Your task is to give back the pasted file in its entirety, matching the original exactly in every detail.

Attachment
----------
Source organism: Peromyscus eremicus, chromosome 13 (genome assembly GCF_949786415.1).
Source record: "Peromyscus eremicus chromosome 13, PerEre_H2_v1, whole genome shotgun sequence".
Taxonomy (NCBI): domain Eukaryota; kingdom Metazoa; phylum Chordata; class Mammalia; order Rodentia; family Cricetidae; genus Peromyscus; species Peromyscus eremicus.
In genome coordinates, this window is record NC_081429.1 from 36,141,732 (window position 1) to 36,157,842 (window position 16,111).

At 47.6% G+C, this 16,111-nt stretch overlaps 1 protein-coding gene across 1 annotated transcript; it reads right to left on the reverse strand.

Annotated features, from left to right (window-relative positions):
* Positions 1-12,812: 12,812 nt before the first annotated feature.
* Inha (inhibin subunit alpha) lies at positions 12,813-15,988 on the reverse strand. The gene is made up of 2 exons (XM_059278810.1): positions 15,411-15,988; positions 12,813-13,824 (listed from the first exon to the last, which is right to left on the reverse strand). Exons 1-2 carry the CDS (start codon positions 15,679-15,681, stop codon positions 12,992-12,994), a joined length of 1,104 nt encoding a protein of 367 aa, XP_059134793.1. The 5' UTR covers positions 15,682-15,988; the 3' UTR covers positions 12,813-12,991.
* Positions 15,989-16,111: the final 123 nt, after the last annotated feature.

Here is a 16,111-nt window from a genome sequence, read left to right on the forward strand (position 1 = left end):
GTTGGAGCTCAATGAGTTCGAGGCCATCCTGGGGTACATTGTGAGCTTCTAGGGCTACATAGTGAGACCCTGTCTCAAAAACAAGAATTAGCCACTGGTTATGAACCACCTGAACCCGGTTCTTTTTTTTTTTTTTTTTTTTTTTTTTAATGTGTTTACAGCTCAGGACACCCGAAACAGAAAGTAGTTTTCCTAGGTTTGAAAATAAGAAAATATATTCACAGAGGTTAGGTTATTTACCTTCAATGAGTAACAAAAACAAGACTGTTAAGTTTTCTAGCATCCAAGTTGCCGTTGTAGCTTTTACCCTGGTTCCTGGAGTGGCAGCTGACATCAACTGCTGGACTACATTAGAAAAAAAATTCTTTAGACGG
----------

Source organism: Peromyscus eremicus, chromosome 13 (genome assembly GCF_949786415.1).
Source record: "Peromyscus eremicus chromosome 13, PerEre_H2_v1, whole genome shotgun sequence".
Taxonomy (NCBI): domain Eukaryota; kingdom Metazoa; phylum Chordata; class Mammalia; order Rodentia; family Cricetidae; genus Peromyscus; species Peromyscus eremicus.
In genome coordinates, this window is record NC_081429.1 from 36,141,732 (window position 1) to 36,157,842 (window position 16,111).

At 47.6% G+C, this 16,111-nt stretch overlaps 1 protein-coding gene across 1 annotated transcript; it reads right to left on the reverse strand.

Annotated features, from left to right (window-relative positions):
* Positions 1-12,812: 12,812 nt before the first annotated feature.
* Inha (inhibin subunit alpha) lies at positions 12,813-15,988 on the reverse strand. The gene is made up of 2 exons (XM_059278810.1): positions 15,411-15,988; positions 12,813-13,824 (listed from the first exon to the last, which is right to left on the reverse strand). Exons 1-2 carry the CDS (start codon positions 15,679-15,681, stop codon positions 12,992-12,994), a joined length of 1,104 nt encoding a protein of 367 aa, XP_059134793.1. The 5' UTR covers positions 15,682-15,988; the 3' UTR covers positions 12,813-12,991.
* Positions 15,989-16,111: the final 123 nt, after the last annotated feature.

Here is a 16,111-nt window from a genome sequence, read left to right on the forward strand (position 1 = left end):
GTTGGAGCTCAATGAGTTCGAGGCCATCCTGGGGTACATTGTGAGCTTCTAGGGCTACATAGTGAGACCCTGTCTCAAAAACAAGAATTAGCCACTGGTTATGAACCACCTGAACCCGGTTCTTTTTTTTTTTTTTTTTTTTTTTTTTAATGTGTTTACAGCTCAGGACACCCGAAACAGAAAGTAGTTTTCCTAGGTTTGAAAATAAGAAAATATATTCACAGAGGTTAGGTTATTTACCTTCAATGAGTAACAAAAACAAGACTGTTAAGTTTTCTAGCATCCAAGTTGCCGTTGTAGCTTTTACCCTGGTTCCTGGAGTGGCAGCTGACATCAACTGCTGGACTACATTAGAAAAAAAATTCTTTAGACGG